Interview With Dom at ZUMIX

Two weeks ago, Tabia and I visited Zumix to meet up with Britany’s class to conduct our interviews. I was excited to see the space as I missed the whole class visit due to a concussion, so I was really excited to be able to get more of an understanding of what Zumix was about. When we walked in the door we were met by two people the sitting behind a desk collaborating on a what seems to be a song. The younger looking one holds a guitar and seems to be explaining a section of the song to the other person. The older one looks up long enough to tell us how to sign in and where to go, but both are clearly quite invested in their project. Tabia and I follow their instructions down the stairs and to a small classroom where students work fairly independently in front of computers, each headphone clad student cutting up sections of audio together various audio tracks.

We ended up interviewing a student named Dominic. Dominic is a sophomore in high school who has been taking classes at Zumix since last summer. Zumix is an organization that works with kids teaching them how to make and produce their own music; some of which they play on their Zumix Radio and stream online. Music is not their only focus, however, and Dom’s class is currently working on a project about a problem that greatly effects his community of East Boston: gentrification. In his interview Dom explains how his class conducts interviews with members of the community to learn their stories of how gentrification has effected them or people they know, and he hopes that by sharing these stories with a wider audience, the city might begin to address the legitimate concerns of the community.

Clear Eyes, Warm Hearts, Can’t Lose: Interview with Zubyn D’Costa

  • Zubyn D’Costa is a Freshman at Wellesley College potentially majoring in Political Science. When Zubyn was in 6th grade, friends of the family, Michael Shafer and Evelind Schecter, traveled to Thailand and were struck by the sight of so many young girls whose poverty and circumstance left them with no other option than to go into sex trafficking. For many of these young girls their situation was the product of a vicious cycle of prostitution as young girls are often born to mothers who themselves are prostitutes and so are unable to support a child. Shafer and Schecter believed that education was the key to breaking this cycle, so they started an NGO called Warm Heart and poured their life savings into it to see if they could make a difference. They now live full time in Thailand at the headquarters of Warm Heart where they have homes for the children whom they send to school each morning, provide food, clothes, and educate outside of school. Their once small project has grown to be more than just focused on education as they have branched out into other projects that include providing healthcare to elderly and disabled in the surrounding hill tribes, and many projects focused on environmentalism and sustainability.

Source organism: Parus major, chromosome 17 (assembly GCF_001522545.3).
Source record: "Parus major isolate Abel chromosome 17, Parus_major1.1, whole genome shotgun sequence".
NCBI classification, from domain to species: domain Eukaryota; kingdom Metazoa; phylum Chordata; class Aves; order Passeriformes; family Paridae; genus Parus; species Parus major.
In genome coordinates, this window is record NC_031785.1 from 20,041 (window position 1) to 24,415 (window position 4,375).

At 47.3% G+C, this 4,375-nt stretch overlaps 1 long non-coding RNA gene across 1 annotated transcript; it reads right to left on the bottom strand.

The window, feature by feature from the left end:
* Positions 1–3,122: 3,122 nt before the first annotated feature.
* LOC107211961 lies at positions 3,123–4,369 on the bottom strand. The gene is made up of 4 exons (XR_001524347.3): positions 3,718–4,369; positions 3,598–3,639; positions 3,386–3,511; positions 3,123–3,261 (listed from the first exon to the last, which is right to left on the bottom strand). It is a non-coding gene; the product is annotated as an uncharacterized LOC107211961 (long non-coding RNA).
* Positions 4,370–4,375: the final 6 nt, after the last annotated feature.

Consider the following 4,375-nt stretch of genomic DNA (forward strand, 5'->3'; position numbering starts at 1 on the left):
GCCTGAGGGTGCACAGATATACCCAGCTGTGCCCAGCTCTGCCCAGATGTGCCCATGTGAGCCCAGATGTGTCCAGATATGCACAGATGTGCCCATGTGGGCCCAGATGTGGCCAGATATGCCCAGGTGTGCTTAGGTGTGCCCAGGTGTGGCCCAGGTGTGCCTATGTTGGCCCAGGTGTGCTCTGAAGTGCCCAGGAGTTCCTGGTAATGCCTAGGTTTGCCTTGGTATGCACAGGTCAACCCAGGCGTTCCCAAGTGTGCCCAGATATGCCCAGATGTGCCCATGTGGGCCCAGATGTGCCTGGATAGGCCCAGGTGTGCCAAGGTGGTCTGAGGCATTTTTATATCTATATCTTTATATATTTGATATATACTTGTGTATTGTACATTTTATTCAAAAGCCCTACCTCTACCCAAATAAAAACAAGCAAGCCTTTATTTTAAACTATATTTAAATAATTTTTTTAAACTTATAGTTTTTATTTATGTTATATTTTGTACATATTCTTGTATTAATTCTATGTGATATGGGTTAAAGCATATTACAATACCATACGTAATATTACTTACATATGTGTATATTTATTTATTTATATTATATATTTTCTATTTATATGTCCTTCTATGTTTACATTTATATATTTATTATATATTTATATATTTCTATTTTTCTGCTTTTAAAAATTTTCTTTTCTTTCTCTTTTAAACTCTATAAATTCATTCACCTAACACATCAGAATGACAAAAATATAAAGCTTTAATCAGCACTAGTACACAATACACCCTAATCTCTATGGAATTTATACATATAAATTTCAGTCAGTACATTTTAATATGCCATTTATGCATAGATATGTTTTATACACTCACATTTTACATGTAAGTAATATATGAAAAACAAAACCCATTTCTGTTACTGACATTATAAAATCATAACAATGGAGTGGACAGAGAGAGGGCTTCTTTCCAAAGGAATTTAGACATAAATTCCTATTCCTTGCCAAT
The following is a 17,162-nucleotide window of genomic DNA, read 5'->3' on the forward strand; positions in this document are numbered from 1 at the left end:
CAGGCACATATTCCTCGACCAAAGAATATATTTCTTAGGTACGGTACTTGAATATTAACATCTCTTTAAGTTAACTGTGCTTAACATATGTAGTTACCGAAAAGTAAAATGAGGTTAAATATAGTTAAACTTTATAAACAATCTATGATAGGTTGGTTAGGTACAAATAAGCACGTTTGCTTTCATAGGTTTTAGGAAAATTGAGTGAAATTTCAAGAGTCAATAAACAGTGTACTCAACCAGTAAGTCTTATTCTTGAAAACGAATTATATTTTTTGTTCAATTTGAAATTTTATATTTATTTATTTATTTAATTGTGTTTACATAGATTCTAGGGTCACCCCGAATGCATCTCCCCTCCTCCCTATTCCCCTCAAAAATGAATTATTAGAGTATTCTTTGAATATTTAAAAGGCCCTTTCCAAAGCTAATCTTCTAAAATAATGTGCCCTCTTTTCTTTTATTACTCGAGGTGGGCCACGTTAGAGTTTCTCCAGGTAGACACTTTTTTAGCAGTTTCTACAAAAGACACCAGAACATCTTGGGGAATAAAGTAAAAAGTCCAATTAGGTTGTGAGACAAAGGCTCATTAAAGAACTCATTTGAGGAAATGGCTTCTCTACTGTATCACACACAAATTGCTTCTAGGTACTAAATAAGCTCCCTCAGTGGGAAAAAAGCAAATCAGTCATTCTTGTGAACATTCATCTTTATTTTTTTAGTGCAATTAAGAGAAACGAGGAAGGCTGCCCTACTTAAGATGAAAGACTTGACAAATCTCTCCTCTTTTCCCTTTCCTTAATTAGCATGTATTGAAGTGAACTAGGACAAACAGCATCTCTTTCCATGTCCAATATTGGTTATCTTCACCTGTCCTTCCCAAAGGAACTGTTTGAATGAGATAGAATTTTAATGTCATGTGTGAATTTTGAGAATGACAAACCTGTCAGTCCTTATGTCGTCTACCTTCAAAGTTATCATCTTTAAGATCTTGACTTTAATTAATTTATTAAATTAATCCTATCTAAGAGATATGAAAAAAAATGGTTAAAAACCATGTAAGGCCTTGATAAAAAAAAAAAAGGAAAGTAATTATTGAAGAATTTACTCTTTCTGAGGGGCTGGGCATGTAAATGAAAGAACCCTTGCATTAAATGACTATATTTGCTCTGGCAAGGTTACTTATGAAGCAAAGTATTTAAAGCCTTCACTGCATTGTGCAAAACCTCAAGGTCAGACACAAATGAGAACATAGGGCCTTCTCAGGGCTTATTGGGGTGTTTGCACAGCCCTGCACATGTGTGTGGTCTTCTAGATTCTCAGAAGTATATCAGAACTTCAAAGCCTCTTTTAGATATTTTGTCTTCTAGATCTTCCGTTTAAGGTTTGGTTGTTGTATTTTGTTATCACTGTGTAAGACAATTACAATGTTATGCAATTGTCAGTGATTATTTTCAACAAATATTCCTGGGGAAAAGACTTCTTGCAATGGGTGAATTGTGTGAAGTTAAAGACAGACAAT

Zubyn was only in middle school at the time of the NGO’s creation, but that didn’t stop her from joining in efforts to help. She organized fundraisers with her Interact Club where they gathered donations of kids books, movies, school supplies, stuffed animals, and old clothes that they would send to Thailand. Zubyn continued her efforts throughout middle school and the start of high school, but it wasn’t until the summer of 2014 that Zubyn was able to truly see the impact she made first hand when she was given the opportunity to go and volunteer directly in Thailand for an entire summer. This experience really changed her relationship to the cause because as she explained, it was no longer just sending boxes of old clothes to nameless children; a fact that became obvious the moment she arrived as many of the children running to to meet Zubyn wore clothes she herself had grown up in. At only 15, Zubyn was by far the youngest on the team as most of the other volunteers were college students getting college credits through Warm Heart’s volunteer program. However, Zubyn said her age didn’t stop her becoming an important part of the team as they taught English to the younger children at Warm Heart and ventured out into the surrounding villages to try to help the elderly and disabled residents get access to healthcare during the midst of a military coup that was happening at the time.

    Although Zubyn has not been back to Thailand since that summer, but when asked if she was planning on continuing her work with Warm Heart (or with NGOs in general) she responded “Hopefully. I really enjoy the work. I think it’s work that you can see your effect just instantly, you can see the effect you have on people, and i think it’s work that is really worth doing because people need help, and just making the effort counts for something, and I think that’s very significant.”